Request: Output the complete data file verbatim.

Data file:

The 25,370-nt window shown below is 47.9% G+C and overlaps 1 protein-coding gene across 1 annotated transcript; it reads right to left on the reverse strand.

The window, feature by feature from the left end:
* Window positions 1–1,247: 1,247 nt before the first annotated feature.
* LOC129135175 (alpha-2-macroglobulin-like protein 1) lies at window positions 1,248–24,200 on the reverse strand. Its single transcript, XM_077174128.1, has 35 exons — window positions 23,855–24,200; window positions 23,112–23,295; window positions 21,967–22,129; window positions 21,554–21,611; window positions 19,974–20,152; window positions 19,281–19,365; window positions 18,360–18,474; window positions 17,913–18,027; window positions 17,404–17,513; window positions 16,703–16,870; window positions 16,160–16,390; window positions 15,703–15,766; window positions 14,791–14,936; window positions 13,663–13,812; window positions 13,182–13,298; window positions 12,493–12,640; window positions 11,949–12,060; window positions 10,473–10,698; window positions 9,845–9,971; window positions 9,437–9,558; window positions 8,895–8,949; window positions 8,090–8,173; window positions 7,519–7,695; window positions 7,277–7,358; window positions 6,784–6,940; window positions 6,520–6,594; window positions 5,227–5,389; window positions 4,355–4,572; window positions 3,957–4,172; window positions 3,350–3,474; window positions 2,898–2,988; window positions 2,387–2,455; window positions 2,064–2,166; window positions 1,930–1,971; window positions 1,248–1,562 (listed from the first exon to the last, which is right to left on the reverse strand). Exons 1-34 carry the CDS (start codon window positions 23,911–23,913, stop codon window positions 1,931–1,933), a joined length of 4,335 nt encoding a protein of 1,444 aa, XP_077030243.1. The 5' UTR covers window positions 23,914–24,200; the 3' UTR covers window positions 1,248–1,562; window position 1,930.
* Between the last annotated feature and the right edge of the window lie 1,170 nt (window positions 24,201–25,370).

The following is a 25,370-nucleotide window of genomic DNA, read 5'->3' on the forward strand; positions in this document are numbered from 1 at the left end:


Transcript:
The 25,370-nt window shown below is 47.9% G+C and overlaps 1 protein-coding gene across 1 annotated transcript; it reads right to left on the reverse strand.

The window, feature by feature from the left end:
* Window positions 1–1,247: 1,247 nt before the first annotated feature.
* LOC129135175 (alpha-2-macroglobulin-like protein 1) lies at window positions 1,248–24,200 on the reverse strand. Its single transcript, XM_077174128.1, has 35 exons — window positions 23,855–24,200; window positions 23,112–23,295; window positions 21,967–22,129; window positions 21,554–21,611; window positions 19,974–20,152; window positions 19,281–19,365; window positions 18,360–18,474; window positions 17,913–18,027; window positions 17,404–17,513; window positions 16,703–16,870; window positions 16,160–16,390; window positions 15,703–15,766; window positions 14,791–14,936; window positions 13,663–13,812; window positions 13,182–13,298; window positions 12,493–12,640; window positions 11,949–12,060; window positions 10,473–10,698; window positions 9,845–9,971; window positions 9,437–9,558; window positions 8,895–8,949; window positions 8,090–8,173; window positions 7,519–7,695; window positions 7,277–7,358; window positions 6,784–6,940; window positions 6,520–6,594; window positions 5,227–5,389; window positions 4,355–4,572; window positions 3,957–4,172; window positions 3,350–3,474; window positions 2,898–2,988; window positions 2,387–2,455; window positions 2,064–2,166; window positions 1,930–1,971; window positions 1,248–1,562 (listed from the first exon to the last, which is right to left on the reverse strand). Exons 1-34 carry the CDS (start codon window positions 23,911–23,913, stop codon window positions 1,931–1,933), a joined length of 4,335 nt encoding a protein of 1,444 aa, XP_077030243.1. The 5' UTR covers window positions 23,914–24,200; the 3' UTR covers window positions 1,248–1,562; window position 1,930.
* Between the last annotated feature and the right edge of the window lie 1,170 nt (window positions 24,201–25,370).

The following is a 25,370-nucleotide window of genomic DNA, read 5'->3' on the forward strand; positions in this document are numbered from 1 at the left end: